David Vanderscoff and David Schum could become the first pension consultants in Congress if they win their party's nominations and their November races.
Both are Republicans who want to cut government regulations and red tape they say have put traditional pension plans on the endangered species list.
Mr. Vanderscoff, a pension actuary with his own firm in Bismarck, N.D., has emerged as the front-runner challenger to Democratic Sen. Kent Conrad. While his speeches focus on the urgency of reducing the nation's financial problems and shaving taxes to spur investments in research and development, Mr. Vanderscoff also underscores the need for cutting regulations that have stifled traditional pension plans.
"We should be doing things to stimulate the growth of defined benefit plans. I would seek input from actuaries and pension plan (administrators) as to what laws and regulations should be eliminated," he says.
Mr. Vanderscoff plans to reach out to pension groups and lobbyists for support in his campaign.
As of now, he says, he is not quite halfway to his fund-raising goal: he estimates he needs $1.5 million to win. But he has made several trips to Washington to court party leaders, including Senate Minority Leader Bob Dole and Sen. Phil Gramm of Texas. He also is talking to former Housing and Urban Development Secretary Jack Kemp, a possible contender in the 1996 presidential race, and Bill Kristol, chief of staff to former Vice President Dan Quayle.
A 1966 mathematics graduate from the Massachusetts Institute of Technology, and a former insurance industry actuary, Mr. Vanderscoff also has met with representatives of special interest groups in insurance, actuarial science, small business and the U.S. Chamber of Commerce.
"I'm getting a good reception outside the state," he says.
Mr. Vanderscoff says Sen. Conrad has broken his 1986 campaign promise of not running for re-election if he didn't cut the U.S. budget deficit. "In fact, the deficit almost doubled from $150 billion to nearly $300 billion. And Kent Conrad still sits in the U.S. Senate," Mr. Vanderscoff said in a speech announcing his candidacy last August.
Sen. Conrad - who had announced plans in 1992 to leave politics in keeping with his campaign promise - re-entered the fray later that year, winning a special election with 64% of the votes cast.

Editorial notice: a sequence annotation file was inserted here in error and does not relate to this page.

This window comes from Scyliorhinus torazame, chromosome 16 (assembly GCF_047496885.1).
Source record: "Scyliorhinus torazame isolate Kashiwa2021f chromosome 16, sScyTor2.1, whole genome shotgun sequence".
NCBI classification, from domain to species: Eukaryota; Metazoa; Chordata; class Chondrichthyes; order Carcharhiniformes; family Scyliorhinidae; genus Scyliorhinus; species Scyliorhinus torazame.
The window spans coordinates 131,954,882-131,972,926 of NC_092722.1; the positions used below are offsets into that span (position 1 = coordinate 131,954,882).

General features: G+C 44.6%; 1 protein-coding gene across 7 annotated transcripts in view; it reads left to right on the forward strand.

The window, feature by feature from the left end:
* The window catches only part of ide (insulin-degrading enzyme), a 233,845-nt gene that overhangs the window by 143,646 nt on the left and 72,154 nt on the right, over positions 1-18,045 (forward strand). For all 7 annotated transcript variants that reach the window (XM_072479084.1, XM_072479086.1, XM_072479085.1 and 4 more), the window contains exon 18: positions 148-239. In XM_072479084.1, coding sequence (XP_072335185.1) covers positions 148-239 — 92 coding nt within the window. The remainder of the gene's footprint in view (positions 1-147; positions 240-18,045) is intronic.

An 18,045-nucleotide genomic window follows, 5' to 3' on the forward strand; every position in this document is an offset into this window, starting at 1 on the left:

While Sen. Conrad "takes an election challenge seriously," says his aide Laurie Boeder, "he is in good shape .*.*. and considered to be among the strongest of the Senate incumbents."
Meanwhile, overhauling the U.S. tax system and phasing out the Social Security program are top priorities for the 43-year-old Mr. Schum, a Dallas pension consultant, whose defined benefit plan design and administration business virtually dried up after tax law changes in the mid-1980s. An Internal Revenue Service challenge of interest rates used by Mr. Schum's last remaining defined benefit pension plan client killed that business a few years ago.
"We have to get rid of the entire Internal Revenue Code," says Mr. Schum, a 1972 business administration graduate from Southern Methodist University. If he gets his way, he would like to replace the income tax system with a 30% national sales tax on all purchases. Over time, the tax rate would decline as the tax base grows and Social Security is phased out, he says in campaign literature.
His system would encourage savings, he says, because consumers would pay taxes only on what they spend.
Mr. Schum also attacks Social Security, and would like to phase out the Social Security system by reducing benefits to new retirees by 5% a year over a 20-year period. During that period, Social Security benefits would be financed with the national sales tax, he says in papers highlighting his views.
As evidence that others have similar views, Mr. Schum includes, with his campaign literature, speeches by former IRS Commissioner Shirley D. Peterson, calling for replacing the current income tax system with some form of a consumption tax.
But Mr. Schum faces a tough fight against Rep. Sam Johnson, also a Republican.
For one thing, Mr. Schum, who says he doesn't accept money from special interest groups, has raised only about $10,000 so far, and the Republican primary is less than two months away. No Democrats are running.
For another, Mr. Johnson, who won a special election in May 1991, garnered 86.7% of the vote in the 1992 Republican primary and received 86% of the votes cast in November 1992.
None of this deters Mr. Schum, who says it is hard to find people who don't agree with his views.
And an aide to Mr. Johnson says he "welcomes the challenge because it is part of the democratic process, and we will be able to debate the tax and budget process."